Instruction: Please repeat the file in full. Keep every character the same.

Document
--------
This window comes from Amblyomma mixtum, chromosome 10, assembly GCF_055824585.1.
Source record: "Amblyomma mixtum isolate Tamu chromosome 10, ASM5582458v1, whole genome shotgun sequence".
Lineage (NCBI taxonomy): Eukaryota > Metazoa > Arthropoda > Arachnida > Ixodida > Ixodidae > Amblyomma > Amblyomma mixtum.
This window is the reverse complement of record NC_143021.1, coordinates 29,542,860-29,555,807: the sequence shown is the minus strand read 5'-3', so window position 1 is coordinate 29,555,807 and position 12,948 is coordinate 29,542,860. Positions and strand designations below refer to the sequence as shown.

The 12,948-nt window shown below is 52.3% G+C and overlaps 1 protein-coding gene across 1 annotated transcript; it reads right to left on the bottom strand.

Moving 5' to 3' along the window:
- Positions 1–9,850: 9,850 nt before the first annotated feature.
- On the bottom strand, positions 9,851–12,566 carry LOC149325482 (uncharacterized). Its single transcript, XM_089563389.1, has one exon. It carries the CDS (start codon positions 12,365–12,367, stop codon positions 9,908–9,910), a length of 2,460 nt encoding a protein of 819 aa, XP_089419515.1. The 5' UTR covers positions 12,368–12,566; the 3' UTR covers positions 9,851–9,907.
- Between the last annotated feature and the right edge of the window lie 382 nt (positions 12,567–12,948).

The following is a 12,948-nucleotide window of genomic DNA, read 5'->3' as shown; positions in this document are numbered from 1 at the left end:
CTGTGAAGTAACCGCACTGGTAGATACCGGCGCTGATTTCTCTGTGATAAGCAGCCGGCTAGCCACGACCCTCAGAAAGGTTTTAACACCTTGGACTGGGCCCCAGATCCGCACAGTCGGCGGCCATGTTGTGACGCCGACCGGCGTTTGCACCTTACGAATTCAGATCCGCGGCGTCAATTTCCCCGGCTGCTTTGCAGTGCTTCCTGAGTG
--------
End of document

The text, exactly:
This window comes from Amblyomma mixtum, chromosome 10, assembly GCF_055824585.1.
Source record: "Amblyomma mixtum isolate Tamu chromosome 10, ASM5582458v1, whole genome shotgun sequence".
Lineage (NCBI taxonomy): Eukaryota > Metazoa > Arthropoda > Arachnida > Ixodida > Ixodidae > Amblyomma > Amblyomma mixtum.
This window is the reverse complement of record NC_143021.1, coordinates 29,542,860-29,555,807: the sequence shown is the minus strand read 5'-3', so window position 1 is coordinate 29,555,807 and position 12,948 is coordinate 29,542,860. Positions and strand designations below refer to the sequence as shown.

The 12,948-nt window shown below is 52.3% G+C and overlaps 1 protein-coding gene across 1 annotated transcript; it reads right to left on the bottom strand.

Moving 5' to 3' along the window:
- Positions 1–9,850: 9,850 nt before the first annotated feature.
- On the bottom strand, positions 9,851–12,566 carry LOC149325482 (uncharacterized). Its single transcript, XM_089563389.1, has one exon. It carries the CDS (start codon positions 12,365–12,367, stop codon positions 9,908–9,910), a length of 2,460 nt encoding a protein of 819 aa, XP_089419515.1. The 5' UTR covers positions 12,368–12,566; the 3' UTR covers positions 9,851–9,907.
- Between the last annotated feature and the right edge of the window lie 382 nt (positions 12,567–12,948).

The following is a 12,948-nucleotide window of genomic DNA, read 5'->3' as shown; positions in this document are numbered from 1 at the left end:
CTGTGAAGTAACCGCACTGGTAGATACCGGCGCTGATTTCTCTGTGATAAGCAGCCGGCTAGCCACGACCCTCAGAAAGGTTTTAACACCTTGGACTGGGCCCCAGATCCGCACAGTCGGCGGCCATGTTGTGACGCCGACCGGCGTTTGCACCTTACGAATTCAGATCCGCGGCGTCAATTTCCCCGGCTGCTTTGCAGTGCTTCCTGAGTG